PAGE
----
Drew Hasselback | December 22, 2015 1:18 PM ET
VANCOUVER — You see a lot of stories about residential real estate in Vancouver. Less gets written about the commercial market, even though Vancouver-based business lawyers say they’re practising in what could be remembered as the “golden era” for commercial real estate.
Deals involving office buildings, retail locations, high-density condo projects, and industrial lands have been booming for a few decades. Many lawyers peg Vancouver’s Expo 86 as the moment that got the ball rolling. The boom has continued due to the development of the Expo ’86 lands after the event, the construction and expansion of a rapid transit system, the 2010 Winter Olympics, and an influx of investment from China, Japan, Europe, the U.S. and the big Canadian pension funds.
According to the Real Estate Board of Greater Vancouver, commercial real estate sales hit a five-year, third-quarter high of 550 transactions for a total $1.9 billion, up from 471 sales for $1.42 billion in the same period of 2014.
The simmering market has made real estate the “must-do” practice for young lawyers interested in practising business law, says Keith Burrell, a partner in the Vancouver office with McCarthy Tétrault LLP, and according to Chambers Canada 2016, one of the best real estate lawyers in both Vancouver and Canada. “In Vancouver real estate attracts good practitioners.”
Those who’ve taken the plunge have had no regrets. Scott Smythe, another McCarthy partner in Vancouver who has been ranked by Chambers, says deciding to practise real estate law was a “no brainer” because there was so much opportunity. “It turned out to be the right thing to do because it happened to coincide with what I’m sure we’re going to look back on as really a golden era in British Columbia in terms of real estate. It’s been a great market for a long time real estate lawyer.”
The traditional explanation for Vancouver’s hefty real estate prices is that geography constrains the supply of land. The western edge of the city is bounded by the sea, while it’s hemmed in by mountains in the north and the U.S. border in the south. The city and its suburbs have gradually expanded eastward into the Fraser Valley, but that growth faces limits due to an agricultural land reserve and some transportation bottlenecks.
Some Vancouver lawyers say that old explanation has given way to a new driving force: fresh capital. Institutional investors from Central Canada are now much more familiar with the Vancouver marketplace. International investors also see the potential. Chinese investors last Fall paid $122-million or roughly $600 a square foot to buy a B-class office tower called the United Kingdom Building.
And the international interest goes well beyond mainland China, says Peter Tolensky, aChambers-ranked real estate lawyer.
who heads Lawson Lundell LLP’s real estate practice group. U.S. investors are also keen on B.C., particularly because of the exchange rate, he says. “Keep in mind that with the Canadian dollar where it is right now, a lot of people would view B.C. as basically a 20 to 30 per cent discount off the top if they’re coming in with U.S. dollar buying power.”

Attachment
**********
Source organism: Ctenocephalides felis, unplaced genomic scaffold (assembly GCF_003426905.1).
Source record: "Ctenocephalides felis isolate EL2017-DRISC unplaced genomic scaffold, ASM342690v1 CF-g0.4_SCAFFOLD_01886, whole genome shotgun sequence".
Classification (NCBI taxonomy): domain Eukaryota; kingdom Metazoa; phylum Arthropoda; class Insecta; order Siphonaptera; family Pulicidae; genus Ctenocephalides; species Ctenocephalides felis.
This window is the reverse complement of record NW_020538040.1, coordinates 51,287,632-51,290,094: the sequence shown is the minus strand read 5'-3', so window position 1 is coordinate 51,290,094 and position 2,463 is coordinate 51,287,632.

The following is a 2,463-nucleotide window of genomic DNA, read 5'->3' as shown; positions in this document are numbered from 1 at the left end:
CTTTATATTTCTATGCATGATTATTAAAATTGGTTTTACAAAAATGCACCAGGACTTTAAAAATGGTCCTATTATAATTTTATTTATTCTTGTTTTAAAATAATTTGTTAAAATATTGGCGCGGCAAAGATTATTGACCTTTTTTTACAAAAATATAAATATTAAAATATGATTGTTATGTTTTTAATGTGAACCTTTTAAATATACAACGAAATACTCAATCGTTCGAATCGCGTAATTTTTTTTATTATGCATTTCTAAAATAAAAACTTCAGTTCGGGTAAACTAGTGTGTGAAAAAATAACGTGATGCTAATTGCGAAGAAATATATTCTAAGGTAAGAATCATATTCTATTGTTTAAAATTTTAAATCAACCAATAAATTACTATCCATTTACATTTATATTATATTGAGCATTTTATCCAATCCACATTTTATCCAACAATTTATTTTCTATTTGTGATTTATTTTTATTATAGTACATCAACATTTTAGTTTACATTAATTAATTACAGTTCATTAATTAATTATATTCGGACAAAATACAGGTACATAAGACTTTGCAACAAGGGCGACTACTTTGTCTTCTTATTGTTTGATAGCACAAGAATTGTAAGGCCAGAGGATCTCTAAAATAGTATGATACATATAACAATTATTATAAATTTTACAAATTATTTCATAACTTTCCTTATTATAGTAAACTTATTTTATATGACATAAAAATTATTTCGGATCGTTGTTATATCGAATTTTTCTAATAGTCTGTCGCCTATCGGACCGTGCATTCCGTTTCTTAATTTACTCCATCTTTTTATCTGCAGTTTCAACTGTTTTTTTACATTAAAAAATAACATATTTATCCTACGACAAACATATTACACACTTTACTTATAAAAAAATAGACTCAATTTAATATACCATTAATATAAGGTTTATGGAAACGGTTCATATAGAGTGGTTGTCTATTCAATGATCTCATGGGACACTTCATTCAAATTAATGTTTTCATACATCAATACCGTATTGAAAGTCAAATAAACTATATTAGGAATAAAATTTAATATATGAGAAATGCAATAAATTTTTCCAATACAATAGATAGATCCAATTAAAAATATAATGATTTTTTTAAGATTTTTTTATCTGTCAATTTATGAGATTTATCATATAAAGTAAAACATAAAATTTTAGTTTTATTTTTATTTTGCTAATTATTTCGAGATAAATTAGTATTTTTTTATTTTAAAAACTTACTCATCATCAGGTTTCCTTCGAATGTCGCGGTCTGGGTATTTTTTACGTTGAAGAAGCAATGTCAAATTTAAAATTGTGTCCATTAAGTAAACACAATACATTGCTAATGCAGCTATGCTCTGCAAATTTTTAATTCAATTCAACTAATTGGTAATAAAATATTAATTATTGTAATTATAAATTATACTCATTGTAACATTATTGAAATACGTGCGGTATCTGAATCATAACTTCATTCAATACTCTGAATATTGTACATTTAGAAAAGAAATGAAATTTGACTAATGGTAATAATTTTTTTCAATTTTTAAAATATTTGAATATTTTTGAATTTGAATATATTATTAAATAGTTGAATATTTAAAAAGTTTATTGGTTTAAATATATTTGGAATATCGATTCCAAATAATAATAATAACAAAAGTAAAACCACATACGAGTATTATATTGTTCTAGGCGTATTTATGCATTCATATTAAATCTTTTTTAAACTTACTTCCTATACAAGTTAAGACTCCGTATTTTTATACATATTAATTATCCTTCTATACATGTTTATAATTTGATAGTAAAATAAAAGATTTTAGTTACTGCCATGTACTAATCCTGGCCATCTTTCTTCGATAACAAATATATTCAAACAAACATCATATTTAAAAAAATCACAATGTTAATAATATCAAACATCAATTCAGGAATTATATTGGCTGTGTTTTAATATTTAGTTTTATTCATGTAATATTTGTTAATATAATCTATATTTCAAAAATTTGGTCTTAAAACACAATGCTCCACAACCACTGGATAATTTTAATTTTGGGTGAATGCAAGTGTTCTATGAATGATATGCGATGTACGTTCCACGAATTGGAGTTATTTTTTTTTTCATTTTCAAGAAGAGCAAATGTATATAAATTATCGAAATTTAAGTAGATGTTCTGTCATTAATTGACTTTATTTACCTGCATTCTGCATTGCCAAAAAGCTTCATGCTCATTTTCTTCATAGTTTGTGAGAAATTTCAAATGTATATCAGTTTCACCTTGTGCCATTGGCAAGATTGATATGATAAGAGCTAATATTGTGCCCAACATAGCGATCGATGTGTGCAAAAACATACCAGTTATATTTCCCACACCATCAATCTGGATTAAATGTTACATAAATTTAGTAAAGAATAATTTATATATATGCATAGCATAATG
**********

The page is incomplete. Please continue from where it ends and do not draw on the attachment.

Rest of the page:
Population growth and the improved transit infrastructure that came with the Vancouver 2010 Winter Olympic games are also helping demand, Tolensky says.
“That Olympic boom spurred a lot of transit-related development, with the addition of the Canada Line (rapid transit line) along Cambie Street. That certainly was the first big transit change, and real estate and transit go very well together. So densification along transit lines is certainly a growing trend here,” Tolensky says.
John Sampson of Bull, Housser & Tupper in Vancouver, another ranked real estate practitioner by Chambers Canada, echoes those sentiments. He has seen how the addition of transit links has triggered the development of several mixed use projects along expanded transit corridors in the greater Vancouver area. Visitors to Vancouver who want to see what he means should stop by the massive Marine Gateway project at the corner of Cambie Streets and South West Marine Drive, not far from Vancouver International Airport.
“As far as commercial real estate is concerned, I would say it’s as busy as ever. Vancouver is still a very competitive and a very busy commercial real estate market,” Sampson says. It’s the big projects that draw Vancouver’s real estate lawyers into the business, such as Ross MacDonald, a partner with Stikeman Elliott LLP in Vancouver.
MacDonald once planned to become a woodworking teacher. A university friend dared him to take the LSAT, and he did well enough to get into law school. Three decades later, Chambers ranks him as one of the top real estate lawyers in Vancouver and he’s the managing partner of Stikeman’s Vancouver office.
As he looks back, he believes the big real estate drive began when lawyers and developers did the deals that carved up the Expo 86 lands. The commercial and legal agreements that developed those lands have over the years been refined and perfected, and have served as the foundation for a generation’s worth of commercial real estate development. He worked on some of those first deals — pioneering work he now describes as “exciting and terrifying at the same time.”
That’s probably why he and his partners prefer working on big long-term development projects, rather than quick transactions, he says. “We like it more. It’s more interesting. It’s longer term. You get to know the people better. You get to understand the business of real estate development. You can’t be an effective real estate development counsel unless you understand real estate development.”